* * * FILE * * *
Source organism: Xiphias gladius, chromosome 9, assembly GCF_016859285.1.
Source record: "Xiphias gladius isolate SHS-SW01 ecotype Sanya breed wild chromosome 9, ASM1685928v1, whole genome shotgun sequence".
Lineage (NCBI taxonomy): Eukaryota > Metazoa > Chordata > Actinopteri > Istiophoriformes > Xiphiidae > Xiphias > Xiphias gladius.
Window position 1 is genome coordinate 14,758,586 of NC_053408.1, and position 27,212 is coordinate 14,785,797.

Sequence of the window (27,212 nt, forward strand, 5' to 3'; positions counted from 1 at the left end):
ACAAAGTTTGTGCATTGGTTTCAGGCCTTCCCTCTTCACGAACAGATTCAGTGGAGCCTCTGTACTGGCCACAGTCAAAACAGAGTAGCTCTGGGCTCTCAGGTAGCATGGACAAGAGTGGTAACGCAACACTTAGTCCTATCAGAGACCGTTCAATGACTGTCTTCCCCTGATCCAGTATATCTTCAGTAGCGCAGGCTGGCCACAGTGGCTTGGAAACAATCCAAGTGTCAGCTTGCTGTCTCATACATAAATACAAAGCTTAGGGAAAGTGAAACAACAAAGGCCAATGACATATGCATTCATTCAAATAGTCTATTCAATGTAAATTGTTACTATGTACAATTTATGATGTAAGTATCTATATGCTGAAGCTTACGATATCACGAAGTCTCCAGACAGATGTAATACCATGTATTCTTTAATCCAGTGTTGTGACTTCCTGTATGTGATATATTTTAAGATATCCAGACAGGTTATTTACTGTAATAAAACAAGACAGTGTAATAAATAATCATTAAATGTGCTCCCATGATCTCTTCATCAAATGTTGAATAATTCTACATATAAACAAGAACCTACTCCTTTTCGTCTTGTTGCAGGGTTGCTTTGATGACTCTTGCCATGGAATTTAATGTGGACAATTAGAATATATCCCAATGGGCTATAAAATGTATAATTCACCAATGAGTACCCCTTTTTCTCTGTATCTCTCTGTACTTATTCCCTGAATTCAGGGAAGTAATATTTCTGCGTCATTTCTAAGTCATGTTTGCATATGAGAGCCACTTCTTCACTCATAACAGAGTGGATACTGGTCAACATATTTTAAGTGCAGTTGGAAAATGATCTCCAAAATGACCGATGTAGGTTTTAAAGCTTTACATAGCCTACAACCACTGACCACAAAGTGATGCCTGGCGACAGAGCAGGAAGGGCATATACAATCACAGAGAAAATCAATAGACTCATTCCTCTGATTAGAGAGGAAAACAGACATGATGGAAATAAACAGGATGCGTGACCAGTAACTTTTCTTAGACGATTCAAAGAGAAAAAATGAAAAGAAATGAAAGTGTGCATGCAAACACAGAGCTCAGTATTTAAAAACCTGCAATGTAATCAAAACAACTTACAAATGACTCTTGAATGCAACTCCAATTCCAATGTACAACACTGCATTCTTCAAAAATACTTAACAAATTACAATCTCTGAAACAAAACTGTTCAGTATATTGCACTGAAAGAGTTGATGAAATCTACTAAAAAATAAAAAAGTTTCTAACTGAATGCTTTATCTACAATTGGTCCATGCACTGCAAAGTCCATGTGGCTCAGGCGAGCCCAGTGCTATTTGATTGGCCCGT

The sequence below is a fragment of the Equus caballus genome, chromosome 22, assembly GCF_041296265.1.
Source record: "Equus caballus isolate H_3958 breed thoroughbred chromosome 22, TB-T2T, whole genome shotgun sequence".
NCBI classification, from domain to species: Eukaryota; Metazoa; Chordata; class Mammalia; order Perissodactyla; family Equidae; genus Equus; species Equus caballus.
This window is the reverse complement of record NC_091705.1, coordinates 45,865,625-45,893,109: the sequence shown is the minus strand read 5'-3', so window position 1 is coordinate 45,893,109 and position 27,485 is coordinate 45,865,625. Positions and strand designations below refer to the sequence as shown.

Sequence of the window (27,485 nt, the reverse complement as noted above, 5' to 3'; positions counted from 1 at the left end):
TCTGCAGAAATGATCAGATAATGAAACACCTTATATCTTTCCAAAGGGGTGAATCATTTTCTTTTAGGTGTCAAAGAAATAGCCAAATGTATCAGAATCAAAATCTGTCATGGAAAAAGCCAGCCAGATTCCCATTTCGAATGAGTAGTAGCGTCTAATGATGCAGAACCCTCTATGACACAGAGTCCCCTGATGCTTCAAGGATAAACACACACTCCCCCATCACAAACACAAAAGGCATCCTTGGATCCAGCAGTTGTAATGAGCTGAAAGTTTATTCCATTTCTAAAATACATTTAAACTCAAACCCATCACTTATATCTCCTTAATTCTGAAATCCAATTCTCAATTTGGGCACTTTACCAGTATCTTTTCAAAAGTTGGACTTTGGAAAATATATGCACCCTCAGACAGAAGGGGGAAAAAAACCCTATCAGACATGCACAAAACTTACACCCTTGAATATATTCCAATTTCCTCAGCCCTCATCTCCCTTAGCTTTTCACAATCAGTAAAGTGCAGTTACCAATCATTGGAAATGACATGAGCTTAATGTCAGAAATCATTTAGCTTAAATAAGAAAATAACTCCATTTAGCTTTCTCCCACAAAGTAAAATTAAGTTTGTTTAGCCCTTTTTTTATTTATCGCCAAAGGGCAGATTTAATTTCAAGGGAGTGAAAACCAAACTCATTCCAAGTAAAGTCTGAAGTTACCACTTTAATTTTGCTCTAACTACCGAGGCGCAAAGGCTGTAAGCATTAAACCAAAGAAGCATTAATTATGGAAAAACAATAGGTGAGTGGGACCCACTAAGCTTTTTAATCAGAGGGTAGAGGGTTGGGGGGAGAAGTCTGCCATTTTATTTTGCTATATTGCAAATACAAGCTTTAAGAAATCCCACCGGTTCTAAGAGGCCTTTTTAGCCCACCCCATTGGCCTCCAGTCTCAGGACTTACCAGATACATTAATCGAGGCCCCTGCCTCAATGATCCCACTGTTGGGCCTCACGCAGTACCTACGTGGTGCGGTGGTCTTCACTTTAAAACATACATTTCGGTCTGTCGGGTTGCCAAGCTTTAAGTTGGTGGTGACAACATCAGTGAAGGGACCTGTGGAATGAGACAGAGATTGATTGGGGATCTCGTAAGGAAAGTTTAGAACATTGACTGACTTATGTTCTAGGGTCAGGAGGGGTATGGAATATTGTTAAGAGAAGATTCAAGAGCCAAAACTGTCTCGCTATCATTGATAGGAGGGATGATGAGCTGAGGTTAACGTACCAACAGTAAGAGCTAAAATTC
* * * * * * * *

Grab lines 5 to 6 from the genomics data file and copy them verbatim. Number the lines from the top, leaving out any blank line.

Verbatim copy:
Sequence of the window (27,212 nt, forward strand, 5' to 3'; positions counted from 1 at the left end):
ACAAAGTTTGTGCATTGGTTTCAGGCCTTCCCTCTTCACGAACAGATTCAGTGGAGCCTCTGTACTGGCCACAGTCAAAACAGAGTAGCTCTGGGCTCTCAGGTAGCATGGACAAGAGTGGTAACGCAACACTTAGTCCTATCAGAGACCGTTCAATGACTGTCTTCCCCTGATCCAGTATATCTTCAGTAGCGCAGGCTGGCCACAGTGGCTTGGAAACAATCCAAGTGTCAGCTTGCTGTCTCATACATAAATACAAAGCTTAGGGAAAGTGAAACAACAAAGGCCAATGACATATGCATTCATTCAAATAGTCTATTCAATGTAAATTGTTACTATGTACAATTTATGATGTAAGTATCTATATGCTGAAGCTTACGATATCACGAAGTCTCCAGACAGATGTAATACCATGTATTCTTTAATCCAGTGTTGTGACTTCCTGTATGTGATATATTTTAAGATATCCAGACAGGTTATTTACTGTAATAAAACAAGACAGTGTAATAAATAATCATTAAATGTGCTCCCATGATCTCTTCATCAAATGTTGAATAATTCTACATATAAACAAGAACCTACTCCTTTTCGTCTTGTTGCAGGGTTGCTTTGATGACTCTTGCCATGGAATTTAATGTGGACAATTAGAATATATCCCAATGGGCTATAAAATGTATAATTCACCAATGAGTACCCCTTTTTCTCTGTATCTCTCTGTACTTATTCCCTGAATTCAGGGAAGTAATATTTCTGCGTCATTTCTAAGTCATGTTTGCATATGAGAGCCACTTCTTCACTCATAACAGAGTGGATACTGGTCAACATATTTTAAGTGCAGTTGGAAAATGATCTCCAAAATGACCGATGTAGGTTTTAAAGCTTTACATAGCCTACAACCACTGACCACAAAGTGATGCCTGGCGACAGAGCAGGAAGGGCATATACAATCACAGAGAAAATCAATAGACTCATTCCTCTGATTAGAGAGGAAAACAGACATGATGGAAATAAACAGGATGCGTGACCAGTAACTTTTCTTAGACGATTCAAAGAGAAAAAATGAAAAGAAATGAAAGTGTGCATGCAAACACAGAGCTCAGTATTTAAAAACCTGCAATGTAATCAAAACAACTTACAAATGACTCTTGAATGCAACTCCAATTCCAATGTACAACACTGCATTCTTCAAAAATACTTAACAAATTACAATCTCTGAAACAAAACTGTTCAGTATATTGCACTGAAAGAGTTGATGAAATCTACTAAAAAATAAAAAAGTTTCTAACTGAATGCTTTATCTACAATTGGTCCATGCACTGCAAAGTCCATGTGGCTCAGGCGAGCCCAGTGCTATTTGATTGGCCCGT